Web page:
A few weeks ago I heard about a group called Remote Area Medical, described as being America’s version of Doctors with Borders. It’s a non-profit group of volunteer doctors “dedicated to serving mankind by providing free health care, dental care, eye care,” amongst other things. They do so through donations and benefactors, and in the past have served some of the poorest communities in the world, places like Guyana and Tanzania. They also serve remote communities in America, poor areas like rural Appalachia. They set up clinics in New Orleans in the aftermath of Hurricane Katrina.
Lately, they have expanded their program of free clinics for uninsured and underinsured people in cities around Los Angeles. Sometimes the lines to get in begin forming the night before. Fences and guards keep everyone orderly. These scenes are not that far from those of refugee camps of distant, faraway places.
We are at a point now where this country is relying on the charity of an aid agency to provide one of the most basic of human services. If, as a proud American, you are satisfied with this, then so be it. But it is not liberal propaganda, or political cheerleading.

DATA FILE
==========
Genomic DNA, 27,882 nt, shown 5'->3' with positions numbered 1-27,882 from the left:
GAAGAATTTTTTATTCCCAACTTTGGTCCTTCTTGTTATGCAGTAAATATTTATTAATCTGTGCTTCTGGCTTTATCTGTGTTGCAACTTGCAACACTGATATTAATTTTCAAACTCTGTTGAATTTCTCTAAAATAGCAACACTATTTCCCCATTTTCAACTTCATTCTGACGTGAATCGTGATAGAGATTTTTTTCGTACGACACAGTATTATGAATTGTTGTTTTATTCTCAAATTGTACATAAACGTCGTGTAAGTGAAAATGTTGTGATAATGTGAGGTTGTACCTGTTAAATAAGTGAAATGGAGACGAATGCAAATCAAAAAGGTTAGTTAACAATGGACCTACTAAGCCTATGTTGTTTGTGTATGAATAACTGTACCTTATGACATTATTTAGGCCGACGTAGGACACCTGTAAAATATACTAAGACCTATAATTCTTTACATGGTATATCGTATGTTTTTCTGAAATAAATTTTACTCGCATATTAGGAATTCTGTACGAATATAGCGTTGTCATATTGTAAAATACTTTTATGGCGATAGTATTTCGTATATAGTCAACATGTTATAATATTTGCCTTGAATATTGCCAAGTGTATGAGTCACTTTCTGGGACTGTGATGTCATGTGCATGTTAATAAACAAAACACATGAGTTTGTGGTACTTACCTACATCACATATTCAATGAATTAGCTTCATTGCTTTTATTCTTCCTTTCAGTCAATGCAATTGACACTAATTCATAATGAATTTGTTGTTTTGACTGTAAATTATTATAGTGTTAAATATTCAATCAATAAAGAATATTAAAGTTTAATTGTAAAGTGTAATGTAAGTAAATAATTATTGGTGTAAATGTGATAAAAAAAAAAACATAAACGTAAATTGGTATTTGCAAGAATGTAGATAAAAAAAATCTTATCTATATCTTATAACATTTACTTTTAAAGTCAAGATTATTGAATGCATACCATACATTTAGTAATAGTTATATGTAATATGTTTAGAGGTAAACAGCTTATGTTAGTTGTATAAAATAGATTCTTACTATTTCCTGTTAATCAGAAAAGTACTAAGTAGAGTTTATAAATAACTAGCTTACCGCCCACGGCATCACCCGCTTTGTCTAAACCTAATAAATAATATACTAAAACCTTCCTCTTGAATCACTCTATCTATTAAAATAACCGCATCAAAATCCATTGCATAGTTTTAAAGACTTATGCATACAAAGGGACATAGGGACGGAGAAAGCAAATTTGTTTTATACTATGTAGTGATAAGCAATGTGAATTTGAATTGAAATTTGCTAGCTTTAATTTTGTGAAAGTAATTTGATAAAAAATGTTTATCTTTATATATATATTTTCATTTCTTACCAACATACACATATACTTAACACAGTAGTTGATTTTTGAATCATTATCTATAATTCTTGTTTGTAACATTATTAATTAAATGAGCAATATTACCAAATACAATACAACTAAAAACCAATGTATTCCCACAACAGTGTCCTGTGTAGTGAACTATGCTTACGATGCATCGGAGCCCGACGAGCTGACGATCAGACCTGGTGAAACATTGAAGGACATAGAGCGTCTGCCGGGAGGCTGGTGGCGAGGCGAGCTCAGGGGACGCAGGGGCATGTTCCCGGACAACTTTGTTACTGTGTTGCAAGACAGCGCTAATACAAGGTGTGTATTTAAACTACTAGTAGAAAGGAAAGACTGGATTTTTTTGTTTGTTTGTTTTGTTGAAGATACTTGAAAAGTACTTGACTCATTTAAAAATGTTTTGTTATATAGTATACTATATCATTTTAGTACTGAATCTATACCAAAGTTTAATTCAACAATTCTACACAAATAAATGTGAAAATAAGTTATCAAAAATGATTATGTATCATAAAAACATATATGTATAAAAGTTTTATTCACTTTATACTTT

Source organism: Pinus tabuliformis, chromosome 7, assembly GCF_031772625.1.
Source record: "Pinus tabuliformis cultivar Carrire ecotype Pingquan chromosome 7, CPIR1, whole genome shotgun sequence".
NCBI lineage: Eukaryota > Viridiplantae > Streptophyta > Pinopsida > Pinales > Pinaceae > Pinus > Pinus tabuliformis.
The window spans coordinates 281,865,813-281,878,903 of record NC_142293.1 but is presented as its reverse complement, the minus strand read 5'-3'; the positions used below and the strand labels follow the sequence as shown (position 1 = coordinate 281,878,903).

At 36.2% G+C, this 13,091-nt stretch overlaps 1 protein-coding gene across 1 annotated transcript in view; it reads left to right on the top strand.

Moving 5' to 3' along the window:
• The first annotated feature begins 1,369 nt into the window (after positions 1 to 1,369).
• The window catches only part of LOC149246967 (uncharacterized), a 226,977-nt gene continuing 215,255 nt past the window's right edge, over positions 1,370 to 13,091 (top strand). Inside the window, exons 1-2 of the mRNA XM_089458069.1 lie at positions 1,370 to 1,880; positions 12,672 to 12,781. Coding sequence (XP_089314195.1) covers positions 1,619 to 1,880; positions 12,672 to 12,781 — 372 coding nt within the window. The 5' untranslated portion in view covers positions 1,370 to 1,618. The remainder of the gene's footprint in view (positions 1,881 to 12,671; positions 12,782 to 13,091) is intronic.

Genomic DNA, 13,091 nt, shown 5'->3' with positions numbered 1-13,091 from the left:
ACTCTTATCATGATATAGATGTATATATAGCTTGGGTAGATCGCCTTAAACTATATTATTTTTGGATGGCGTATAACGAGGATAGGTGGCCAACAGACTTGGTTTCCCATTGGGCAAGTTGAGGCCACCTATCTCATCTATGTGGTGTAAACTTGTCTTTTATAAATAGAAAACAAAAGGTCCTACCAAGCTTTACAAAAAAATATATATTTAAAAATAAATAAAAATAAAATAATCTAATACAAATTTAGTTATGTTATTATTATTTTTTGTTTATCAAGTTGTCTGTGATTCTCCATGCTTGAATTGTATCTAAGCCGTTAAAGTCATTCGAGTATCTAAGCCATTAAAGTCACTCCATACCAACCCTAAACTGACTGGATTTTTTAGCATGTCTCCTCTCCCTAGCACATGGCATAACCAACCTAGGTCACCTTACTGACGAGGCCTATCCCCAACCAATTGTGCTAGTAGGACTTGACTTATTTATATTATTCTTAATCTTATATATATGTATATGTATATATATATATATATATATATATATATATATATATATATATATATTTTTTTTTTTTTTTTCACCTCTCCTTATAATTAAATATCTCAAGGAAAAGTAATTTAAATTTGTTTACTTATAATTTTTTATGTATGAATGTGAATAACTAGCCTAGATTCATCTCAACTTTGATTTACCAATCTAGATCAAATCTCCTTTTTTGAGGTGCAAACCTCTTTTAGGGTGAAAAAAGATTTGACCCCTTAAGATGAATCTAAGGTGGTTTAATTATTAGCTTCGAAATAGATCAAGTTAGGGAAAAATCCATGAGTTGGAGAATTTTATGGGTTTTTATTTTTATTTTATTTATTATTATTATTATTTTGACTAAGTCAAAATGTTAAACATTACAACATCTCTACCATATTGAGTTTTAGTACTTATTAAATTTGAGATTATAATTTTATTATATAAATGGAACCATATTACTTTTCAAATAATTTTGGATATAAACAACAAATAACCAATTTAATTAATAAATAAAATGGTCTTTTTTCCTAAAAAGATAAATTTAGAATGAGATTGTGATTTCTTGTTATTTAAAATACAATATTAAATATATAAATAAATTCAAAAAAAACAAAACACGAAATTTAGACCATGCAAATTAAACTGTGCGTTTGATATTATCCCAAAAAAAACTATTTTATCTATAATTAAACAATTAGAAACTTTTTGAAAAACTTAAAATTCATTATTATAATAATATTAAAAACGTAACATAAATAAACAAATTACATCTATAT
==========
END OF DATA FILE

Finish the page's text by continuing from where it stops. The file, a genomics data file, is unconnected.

I have been interested to read lately a number of young Americans who feel that the state of health care in the US is more than about economics or medicine — it is a moral and humanitarian issue.
Thankfully, there are many who understand that citizens and governments have a responsibility to the poor, minority groups, the under-served — indeed, the tired and huddled masses. And they are willing to pay for it.
Disturbingly, this belief that we have a responsibility to support the poorer members of our community is one that diminishes as income levels rise. According to a CBS News/New York Times done in June, 67 percent of Americans earning less than $30,000 would be willing to pay higher taxes so that all Americans would have health insurance they can’t lose.
This compares to 55 percent of those earning $75,000 or higher. Those with household incomes between $50,000 and $75,000 are even less willing to pay more in taxes for universal coverage. I’m sure there are ways to paint this, but any spin covers an ugly truth.
The profit motive in the American health care system is promoting borderline human rights violations.
I would have thought truly patriotic Americans would be excited, and proud, that their country knows it can do better.